MANILA: 127 days into the ongoing Marawi crisis, the Philippine authorities have yet to establish how Daesh-inspired Maute fighters and foreign jihadists laid siege to the country's only Islamic city; the capital of Lanao del Sur province on Mindanao island.
“We have not yet discovered how (the foreign fighters) got in,” said Defense Secretary Delfin Lorenzana on Tuesday in a joint press conference with the US Ambassador to the Philippines, Sung Kim, to mark the end of a bilateral multi-agency counterterrorism drill called Tempest Wind. “A lot of them (have come) from Malaysia, Indonesia, from Jolo, Sulu, Basilan and other places in Mindanao.”
Aside from members of the Maute group, Lorenzana said around 25 foreign jihadists are believed to have entered Marawi, and over half of them had been killed so far.
The defense chief added, “We are going to intensify our intelligence efforts. We are trying to upgrade technical capabilities with the help of the US and other countries.
“I think we have no choice but to really solve this problem because if we do not, then it will crop up again in places other than Marawi,” he continued.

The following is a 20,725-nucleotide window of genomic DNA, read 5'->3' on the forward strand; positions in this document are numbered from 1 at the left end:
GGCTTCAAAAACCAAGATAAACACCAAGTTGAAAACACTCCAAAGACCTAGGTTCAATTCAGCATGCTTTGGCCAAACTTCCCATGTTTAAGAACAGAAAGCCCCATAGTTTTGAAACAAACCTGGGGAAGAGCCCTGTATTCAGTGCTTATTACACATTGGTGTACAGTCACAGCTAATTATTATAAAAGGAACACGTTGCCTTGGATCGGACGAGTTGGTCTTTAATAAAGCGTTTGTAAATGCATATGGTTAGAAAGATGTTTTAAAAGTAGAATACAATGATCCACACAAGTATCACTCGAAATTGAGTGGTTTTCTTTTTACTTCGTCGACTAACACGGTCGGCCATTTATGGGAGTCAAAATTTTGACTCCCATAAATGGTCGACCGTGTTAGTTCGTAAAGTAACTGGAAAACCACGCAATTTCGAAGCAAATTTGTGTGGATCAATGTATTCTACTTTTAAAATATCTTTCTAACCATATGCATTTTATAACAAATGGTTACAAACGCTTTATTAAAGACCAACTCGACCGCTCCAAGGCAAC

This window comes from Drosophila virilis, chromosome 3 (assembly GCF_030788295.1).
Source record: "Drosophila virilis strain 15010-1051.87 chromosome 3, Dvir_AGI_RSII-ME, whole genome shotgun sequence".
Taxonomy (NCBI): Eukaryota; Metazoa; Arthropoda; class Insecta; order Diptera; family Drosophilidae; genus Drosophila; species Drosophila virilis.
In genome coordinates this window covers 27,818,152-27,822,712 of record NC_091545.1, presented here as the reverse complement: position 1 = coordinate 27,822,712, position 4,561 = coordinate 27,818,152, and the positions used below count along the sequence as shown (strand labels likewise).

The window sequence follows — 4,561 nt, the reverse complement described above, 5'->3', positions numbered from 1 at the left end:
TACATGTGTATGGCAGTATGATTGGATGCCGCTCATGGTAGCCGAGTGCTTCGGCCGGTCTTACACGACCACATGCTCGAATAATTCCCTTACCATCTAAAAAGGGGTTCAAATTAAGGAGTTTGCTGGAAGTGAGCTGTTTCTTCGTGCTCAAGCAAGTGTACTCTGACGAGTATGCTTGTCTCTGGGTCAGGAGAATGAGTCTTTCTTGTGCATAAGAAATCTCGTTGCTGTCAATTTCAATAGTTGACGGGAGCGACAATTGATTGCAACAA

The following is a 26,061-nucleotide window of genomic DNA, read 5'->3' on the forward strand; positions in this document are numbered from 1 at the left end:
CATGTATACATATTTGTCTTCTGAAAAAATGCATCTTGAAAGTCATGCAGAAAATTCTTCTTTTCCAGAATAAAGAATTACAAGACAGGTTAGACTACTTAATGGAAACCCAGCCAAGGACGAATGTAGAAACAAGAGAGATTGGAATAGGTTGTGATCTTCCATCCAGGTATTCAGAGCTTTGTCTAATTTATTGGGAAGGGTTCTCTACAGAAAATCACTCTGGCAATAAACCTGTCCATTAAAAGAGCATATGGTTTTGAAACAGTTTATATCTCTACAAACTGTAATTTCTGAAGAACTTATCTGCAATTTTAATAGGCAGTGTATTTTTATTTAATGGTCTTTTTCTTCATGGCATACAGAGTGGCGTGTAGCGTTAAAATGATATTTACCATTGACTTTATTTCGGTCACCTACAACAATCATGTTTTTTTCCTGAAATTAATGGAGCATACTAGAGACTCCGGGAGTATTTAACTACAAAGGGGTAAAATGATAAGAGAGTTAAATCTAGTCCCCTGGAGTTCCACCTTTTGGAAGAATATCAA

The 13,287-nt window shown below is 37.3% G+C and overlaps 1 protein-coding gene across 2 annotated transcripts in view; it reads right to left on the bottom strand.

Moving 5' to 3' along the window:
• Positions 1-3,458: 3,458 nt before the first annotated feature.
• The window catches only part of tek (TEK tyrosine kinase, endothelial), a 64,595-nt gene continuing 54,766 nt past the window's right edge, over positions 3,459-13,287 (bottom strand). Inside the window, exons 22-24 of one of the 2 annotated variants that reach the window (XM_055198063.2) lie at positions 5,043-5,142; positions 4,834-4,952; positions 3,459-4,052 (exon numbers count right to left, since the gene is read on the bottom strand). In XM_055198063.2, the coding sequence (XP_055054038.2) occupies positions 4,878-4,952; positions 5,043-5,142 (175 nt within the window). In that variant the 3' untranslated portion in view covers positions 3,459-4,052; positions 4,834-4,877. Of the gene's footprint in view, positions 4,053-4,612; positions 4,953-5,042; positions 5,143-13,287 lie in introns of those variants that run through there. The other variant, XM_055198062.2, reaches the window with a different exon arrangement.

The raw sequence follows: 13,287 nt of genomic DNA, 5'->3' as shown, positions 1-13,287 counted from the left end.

Kim agreed, saying, “It's obvious that we face a real threat.” The Armed Forces of the Philippines (AFP), he said, are now doing everything possible to contain the situation.
He stressed that the US and the Philippines would continue to strengthen their alliance in the fight against terrorism, saying “counterterrorism requires cooperation,” and pointed out that Tempest Wind — which took place as the Philippines faces its biggest internal security crisis in years — was just the latest example of the two countries’ close ties.
“It was a challenging drill for both sides, intended to test and improve the ability of our nations to plan, coordinate, and conduct counterterrorism operations,” the ambassador said.
The drill included a scenario involving a real commercial airliner filled with over 150 actors who played hostages to create a realistic environment in which to test bilateral interagency decision-making and tactical response.
“What we learned through this exercise will help us focus future bilateral training to enhance our crisis-response capabilities,” said Kim. “Counterterrorism continues to be a shared priority for our two nations, and of course important to the entire region.”